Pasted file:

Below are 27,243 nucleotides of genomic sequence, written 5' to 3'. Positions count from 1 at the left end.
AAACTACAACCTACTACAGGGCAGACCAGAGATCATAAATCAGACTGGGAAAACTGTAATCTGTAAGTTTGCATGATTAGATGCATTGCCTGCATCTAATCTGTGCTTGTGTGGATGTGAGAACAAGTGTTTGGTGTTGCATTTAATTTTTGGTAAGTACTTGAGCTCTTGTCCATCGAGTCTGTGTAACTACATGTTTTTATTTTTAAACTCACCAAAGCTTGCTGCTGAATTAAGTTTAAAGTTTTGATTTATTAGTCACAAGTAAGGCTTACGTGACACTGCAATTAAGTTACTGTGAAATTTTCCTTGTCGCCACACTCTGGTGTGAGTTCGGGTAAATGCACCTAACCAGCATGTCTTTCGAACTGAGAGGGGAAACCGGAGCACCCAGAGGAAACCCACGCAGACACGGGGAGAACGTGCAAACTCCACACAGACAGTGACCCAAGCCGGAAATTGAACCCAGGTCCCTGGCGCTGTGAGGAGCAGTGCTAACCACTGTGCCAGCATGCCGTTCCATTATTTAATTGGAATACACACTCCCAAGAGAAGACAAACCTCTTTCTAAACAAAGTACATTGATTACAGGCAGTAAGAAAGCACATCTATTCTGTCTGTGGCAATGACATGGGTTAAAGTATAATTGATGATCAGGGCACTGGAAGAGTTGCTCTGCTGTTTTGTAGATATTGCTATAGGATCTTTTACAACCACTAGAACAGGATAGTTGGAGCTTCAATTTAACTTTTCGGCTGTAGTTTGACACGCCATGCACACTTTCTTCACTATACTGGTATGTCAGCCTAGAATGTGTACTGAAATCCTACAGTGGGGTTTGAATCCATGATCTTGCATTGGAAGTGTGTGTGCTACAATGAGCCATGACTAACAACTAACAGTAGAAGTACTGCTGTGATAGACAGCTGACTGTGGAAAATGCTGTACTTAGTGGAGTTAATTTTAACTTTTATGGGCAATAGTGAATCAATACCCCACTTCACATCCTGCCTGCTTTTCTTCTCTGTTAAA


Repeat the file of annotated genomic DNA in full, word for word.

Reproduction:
Below are 27,243 nucleotides of genomic sequence, written 5' to 3'. Positions count from 1 at the left end.
AAACTACAACCTACTACAGGGCAGACCAGAGATCATAAATCAGACTGGGAAAACTGTAATCTGTAAGTTTGCATGATTAGATGCATTGCCTGCATCTAATCTGTGCTTGTGTGGATGTGAGAACAAGTGTTTGGTGTTGCATTTAATTTTTGGTAAGTACTTGAGCTCTTGTCCATCGAGTCTGTGTAACTACATGTTTTTATTTTTAAACTCACCAAAGCTTGCTGCTGAATTAAGTTTAAAGTTTTGATTTATTAGTCACAAGTAAGGCTTACGTGACACTGCAATTAAGTTACTGTGAAATTTTCCTTGTCGCCACACTCTGGTGTGAGTTCGGGTAAATGCACCTAACCAGCATGTCTTTCGAACTGAGAGGGGAAACCGGAGCACCCAGAGGAAACCCACGCAGACACGGGGAGAACGTGCAAACTCCACACAGACAGTGACCCAAGCCGGAAATTGAACCCAGGTCCCTGGCGCTGTGAGGAGCAGTGCTAACCACTGTGCCAGCATGCCGTTCCATTATTTAATTGGAATACACACTCCCAAGAGAAGACAAACCTCTTTCTAAACAAAGTACATTGATTACAGGCAGTAAGAAAGCACATCTATTCTGTCTGTGGCAATGACATGGGTTAAAGTATAATTGATGATCAGGGCACTGGAAGAGTTGCTCTGCTGTTTTGTAGATATTGCTATAGGATCTTTTACAACCACTAGAACAGGATAGTTGGAGCTTCAATTTAACTTTTCGGCTGTAGTTTGACACGCCATGCACACTTTCTTCACTATACTGGTATGTCAGCCTAGAATGTGTACTGAAATCCTACAGTGGGGTTTGAATCCATGATCTTGCATTGGAAGTGTGTGTGCTACAATGAGCCATGACTAACAACTAACAGTAGAAGTACTGCTGTGATAGACAGCTGACTGTGGAAAATGCTGTACTTAGTGGAGTTAATTTTAACTTTTATGGGCAATAGTGAATCAATACCCCACTTCACATCCTGCCTGCTTTTCTTCTCTGTTAAA